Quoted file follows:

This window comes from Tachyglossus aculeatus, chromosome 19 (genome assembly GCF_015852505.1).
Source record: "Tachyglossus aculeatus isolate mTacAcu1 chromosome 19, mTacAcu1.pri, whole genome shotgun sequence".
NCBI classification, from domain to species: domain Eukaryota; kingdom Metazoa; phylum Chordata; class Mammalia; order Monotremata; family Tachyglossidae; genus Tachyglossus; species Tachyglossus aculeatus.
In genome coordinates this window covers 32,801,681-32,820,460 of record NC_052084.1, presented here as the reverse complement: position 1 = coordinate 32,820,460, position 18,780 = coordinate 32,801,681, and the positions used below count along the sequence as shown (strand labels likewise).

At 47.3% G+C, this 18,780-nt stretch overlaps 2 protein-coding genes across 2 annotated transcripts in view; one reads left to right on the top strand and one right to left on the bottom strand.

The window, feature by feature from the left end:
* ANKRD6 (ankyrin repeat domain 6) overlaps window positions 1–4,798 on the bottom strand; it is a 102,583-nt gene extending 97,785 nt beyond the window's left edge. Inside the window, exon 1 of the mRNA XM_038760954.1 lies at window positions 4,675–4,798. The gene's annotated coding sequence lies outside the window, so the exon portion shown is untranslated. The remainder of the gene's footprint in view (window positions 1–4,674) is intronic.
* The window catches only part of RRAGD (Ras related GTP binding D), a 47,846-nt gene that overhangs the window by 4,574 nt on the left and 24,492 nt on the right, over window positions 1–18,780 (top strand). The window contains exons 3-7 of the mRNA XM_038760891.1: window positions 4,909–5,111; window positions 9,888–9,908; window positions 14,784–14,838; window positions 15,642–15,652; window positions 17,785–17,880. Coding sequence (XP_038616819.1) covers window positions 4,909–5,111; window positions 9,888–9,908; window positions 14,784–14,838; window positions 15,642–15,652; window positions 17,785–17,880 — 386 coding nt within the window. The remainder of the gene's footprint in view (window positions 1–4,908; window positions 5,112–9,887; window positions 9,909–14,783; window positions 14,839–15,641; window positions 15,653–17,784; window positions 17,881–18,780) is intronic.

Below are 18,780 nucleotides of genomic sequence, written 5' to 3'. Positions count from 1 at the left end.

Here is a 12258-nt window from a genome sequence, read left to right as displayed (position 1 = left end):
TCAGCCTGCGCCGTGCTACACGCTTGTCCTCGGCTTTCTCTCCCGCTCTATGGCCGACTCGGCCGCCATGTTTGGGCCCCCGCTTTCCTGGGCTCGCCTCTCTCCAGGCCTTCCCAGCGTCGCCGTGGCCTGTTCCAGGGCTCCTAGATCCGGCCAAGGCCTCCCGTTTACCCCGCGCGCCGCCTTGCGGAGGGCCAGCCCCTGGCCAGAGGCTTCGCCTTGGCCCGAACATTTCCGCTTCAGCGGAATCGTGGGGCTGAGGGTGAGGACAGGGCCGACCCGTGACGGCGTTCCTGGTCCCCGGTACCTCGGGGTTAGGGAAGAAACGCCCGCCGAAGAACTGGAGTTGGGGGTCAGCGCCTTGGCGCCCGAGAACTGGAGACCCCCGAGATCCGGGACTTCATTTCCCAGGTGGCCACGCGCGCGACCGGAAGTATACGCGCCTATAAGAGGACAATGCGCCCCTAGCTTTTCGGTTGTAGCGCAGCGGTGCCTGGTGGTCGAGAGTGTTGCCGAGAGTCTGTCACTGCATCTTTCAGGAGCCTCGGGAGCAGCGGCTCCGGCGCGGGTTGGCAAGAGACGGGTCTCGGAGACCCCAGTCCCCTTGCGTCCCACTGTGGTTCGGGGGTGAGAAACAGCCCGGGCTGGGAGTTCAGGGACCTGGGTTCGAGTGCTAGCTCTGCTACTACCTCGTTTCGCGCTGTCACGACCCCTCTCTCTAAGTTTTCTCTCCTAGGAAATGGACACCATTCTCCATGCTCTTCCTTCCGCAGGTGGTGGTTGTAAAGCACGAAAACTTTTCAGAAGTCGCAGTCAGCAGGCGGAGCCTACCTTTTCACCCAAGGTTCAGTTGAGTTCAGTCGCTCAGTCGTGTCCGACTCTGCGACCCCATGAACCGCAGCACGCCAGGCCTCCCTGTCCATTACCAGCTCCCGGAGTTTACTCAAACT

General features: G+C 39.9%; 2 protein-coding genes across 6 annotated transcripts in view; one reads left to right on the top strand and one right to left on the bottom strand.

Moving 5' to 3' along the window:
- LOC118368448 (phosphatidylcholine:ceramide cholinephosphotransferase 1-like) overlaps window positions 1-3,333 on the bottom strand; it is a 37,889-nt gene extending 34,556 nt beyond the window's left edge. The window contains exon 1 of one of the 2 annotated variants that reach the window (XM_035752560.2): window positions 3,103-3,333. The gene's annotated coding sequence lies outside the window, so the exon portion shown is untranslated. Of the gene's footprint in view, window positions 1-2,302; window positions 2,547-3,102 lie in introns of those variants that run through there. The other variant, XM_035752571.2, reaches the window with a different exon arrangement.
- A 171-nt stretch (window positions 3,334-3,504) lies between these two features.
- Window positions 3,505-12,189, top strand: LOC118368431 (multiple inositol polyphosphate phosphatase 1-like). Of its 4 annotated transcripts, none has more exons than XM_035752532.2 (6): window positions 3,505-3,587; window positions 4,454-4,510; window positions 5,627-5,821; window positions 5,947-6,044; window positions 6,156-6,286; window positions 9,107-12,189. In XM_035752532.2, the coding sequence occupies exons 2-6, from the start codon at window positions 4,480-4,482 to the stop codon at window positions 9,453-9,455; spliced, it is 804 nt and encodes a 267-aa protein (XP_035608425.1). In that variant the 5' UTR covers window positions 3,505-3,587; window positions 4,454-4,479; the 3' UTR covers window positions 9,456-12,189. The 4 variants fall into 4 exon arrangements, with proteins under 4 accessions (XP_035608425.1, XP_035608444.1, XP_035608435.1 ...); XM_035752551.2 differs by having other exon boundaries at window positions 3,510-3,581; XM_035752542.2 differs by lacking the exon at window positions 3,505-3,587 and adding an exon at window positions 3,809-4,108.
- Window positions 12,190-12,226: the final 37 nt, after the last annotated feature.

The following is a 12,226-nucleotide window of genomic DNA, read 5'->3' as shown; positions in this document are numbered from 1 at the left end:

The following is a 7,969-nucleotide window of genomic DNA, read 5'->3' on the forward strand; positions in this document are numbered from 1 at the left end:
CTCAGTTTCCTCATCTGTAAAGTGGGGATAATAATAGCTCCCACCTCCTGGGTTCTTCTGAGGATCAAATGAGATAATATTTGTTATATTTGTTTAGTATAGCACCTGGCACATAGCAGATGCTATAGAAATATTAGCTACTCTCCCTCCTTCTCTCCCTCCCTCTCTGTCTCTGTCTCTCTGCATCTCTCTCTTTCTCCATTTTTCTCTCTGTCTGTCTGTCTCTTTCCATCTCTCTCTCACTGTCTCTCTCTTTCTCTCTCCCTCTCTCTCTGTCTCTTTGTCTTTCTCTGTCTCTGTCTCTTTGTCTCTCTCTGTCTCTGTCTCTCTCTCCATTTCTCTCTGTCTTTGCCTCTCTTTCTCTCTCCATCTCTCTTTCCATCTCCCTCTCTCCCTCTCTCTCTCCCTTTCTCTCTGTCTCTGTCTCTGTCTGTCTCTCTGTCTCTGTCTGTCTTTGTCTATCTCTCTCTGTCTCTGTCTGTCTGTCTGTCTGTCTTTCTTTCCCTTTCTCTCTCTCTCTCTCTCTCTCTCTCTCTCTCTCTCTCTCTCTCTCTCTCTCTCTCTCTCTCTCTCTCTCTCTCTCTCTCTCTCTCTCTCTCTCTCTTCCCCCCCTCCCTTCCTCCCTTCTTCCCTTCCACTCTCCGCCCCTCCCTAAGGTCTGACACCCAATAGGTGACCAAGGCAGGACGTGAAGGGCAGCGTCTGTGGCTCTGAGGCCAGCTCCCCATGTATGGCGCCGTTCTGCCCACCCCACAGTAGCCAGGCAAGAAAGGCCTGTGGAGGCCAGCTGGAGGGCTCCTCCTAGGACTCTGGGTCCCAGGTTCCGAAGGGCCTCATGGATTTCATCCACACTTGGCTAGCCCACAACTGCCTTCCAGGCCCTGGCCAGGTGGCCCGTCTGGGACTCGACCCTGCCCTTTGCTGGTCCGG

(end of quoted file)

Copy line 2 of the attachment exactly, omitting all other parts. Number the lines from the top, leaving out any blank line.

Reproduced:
Source record: "Tachyglossus aculeatus isolate mTacAcu1 chromosome 19, mTacAcu1.pri, whole genome shotgun sequence".